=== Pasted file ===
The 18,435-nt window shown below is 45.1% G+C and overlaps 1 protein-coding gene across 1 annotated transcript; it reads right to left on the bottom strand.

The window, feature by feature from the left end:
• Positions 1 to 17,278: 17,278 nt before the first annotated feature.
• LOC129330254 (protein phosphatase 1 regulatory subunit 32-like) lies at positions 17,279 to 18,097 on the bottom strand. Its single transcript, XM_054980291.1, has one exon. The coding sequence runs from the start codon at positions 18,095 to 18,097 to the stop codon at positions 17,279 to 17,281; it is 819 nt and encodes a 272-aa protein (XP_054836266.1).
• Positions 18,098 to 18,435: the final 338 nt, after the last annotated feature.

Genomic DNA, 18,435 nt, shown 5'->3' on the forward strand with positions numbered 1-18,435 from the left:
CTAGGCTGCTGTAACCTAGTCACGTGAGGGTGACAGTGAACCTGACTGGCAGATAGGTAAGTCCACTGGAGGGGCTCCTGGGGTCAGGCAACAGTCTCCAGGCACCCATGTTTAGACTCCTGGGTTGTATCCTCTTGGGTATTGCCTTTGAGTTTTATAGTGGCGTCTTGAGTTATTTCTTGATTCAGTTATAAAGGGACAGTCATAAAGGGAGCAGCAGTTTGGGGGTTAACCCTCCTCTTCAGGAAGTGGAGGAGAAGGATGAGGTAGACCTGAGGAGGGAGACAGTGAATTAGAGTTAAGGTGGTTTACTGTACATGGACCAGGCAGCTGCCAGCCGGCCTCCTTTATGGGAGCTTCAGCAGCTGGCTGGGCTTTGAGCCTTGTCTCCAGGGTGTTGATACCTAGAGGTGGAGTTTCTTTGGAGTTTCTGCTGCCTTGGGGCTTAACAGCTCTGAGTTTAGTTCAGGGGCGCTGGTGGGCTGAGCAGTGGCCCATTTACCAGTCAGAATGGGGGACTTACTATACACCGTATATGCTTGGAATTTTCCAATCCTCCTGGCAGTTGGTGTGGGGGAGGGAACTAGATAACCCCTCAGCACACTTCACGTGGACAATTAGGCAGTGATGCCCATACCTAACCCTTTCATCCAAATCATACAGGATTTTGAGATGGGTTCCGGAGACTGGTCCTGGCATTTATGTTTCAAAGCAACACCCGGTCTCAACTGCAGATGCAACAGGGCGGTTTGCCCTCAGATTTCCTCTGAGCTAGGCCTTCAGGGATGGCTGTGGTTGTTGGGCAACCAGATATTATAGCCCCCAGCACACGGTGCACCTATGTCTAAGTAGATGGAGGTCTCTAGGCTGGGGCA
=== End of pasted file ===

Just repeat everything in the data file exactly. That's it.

The 18,435-nt window shown below is 45.1% G+C and overlaps 1 protein-coding gene across 1 annotated transcript; it reads right to left on the bottom strand.

The window, feature by feature from the left end:
• Positions 1 to 17,278: 17,278 nt before the first annotated feature.
• LOC129330254 (protein phosphatase 1 regulatory subunit 32-like) lies at positions 17,279 to 18,097 on the bottom strand. Its single transcript, XM_054980291.1, has one exon. The coding sequence runs from the start codon at positions 18,095 to 18,097 to the stop codon at positions 17,279 to 17,281; it is 819 nt and encodes a 272-aa protein (XP_054836266.1).
• Positions 18,098 to 18,435: the final 338 nt, after the last annotated feature.

Genomic DNA, 18,435 nt, shown 5'->3' on the forward strand with positions numbered 1-18,435 from the left:
CTAGGCTGCTGTAACCTAGTCACGTGAGGGTGACAGTGAACCTGACTGGCAGATAGGTAAGTCCACTGGAGGGGCTCCTGGGGTCAGGCAACAGTCTCCAGGCACCCATGTTTAGACTCCTGGGTTGTATCCTCTTGGGTATTGCCTTTGAGTTTTATAGTGGCGTCTTGAGTTATTTCTTGATTCAGTTATAAAGGGACAGTCATAAAGGGAGCAGCAGTTTGGGGGTTAACCCTCCTCTTCAGGAAGTGGAGGAGAAGGATGAGGTAGACCTGAGGAGGGAGACAGTGAATTAGAGTTAAGGTGGTTTACTGTACATGGACCAGGCAGCTGCCAGCCGGCCTCCTTTATGGGAGCTTCAGCAGCTGGCTGGGCTTTGAGCCTTGTCTCCAGGGTGTTGATACCTAGAGGTGGAGTTTCTTTGGAGTTTCTGCTGCCTTGGGGCTTAACAGCTCTGAGTTTAGTTCAGGGGCGCTGGTGGGCTGAGCAGTGGCCCATTTACCAGTCAGAATGGGGGACTTACTATACACCGTATATGCTTGGAATTTTCCAATCCTCCTGGCAGTTGGTGTGGGGGAGGGAACTAGATAACCCCTCAGCACACTTCACGTGGACAATTAGGCAGTGATGCCCATACCTAACCCTTTCATCCAAATCATACAGGATTTTGAGATGGGTTCCGGAGACTGGTCCTGGCATTTATGTTTCAAAGCAACACCCGGTCTCAACTGCAGATGCAACAGGGCGGTTTGCCCTCAGATTTCCTCTGAGCTAGGCCTTCAGGGATGGCTGTGGTTGTTGGGCAACCAGATATTATAGCCCCCAGCACACGGTGCACCTATGTCTAAGTAGATGGAGGTCTCTAGGCTGGGGCA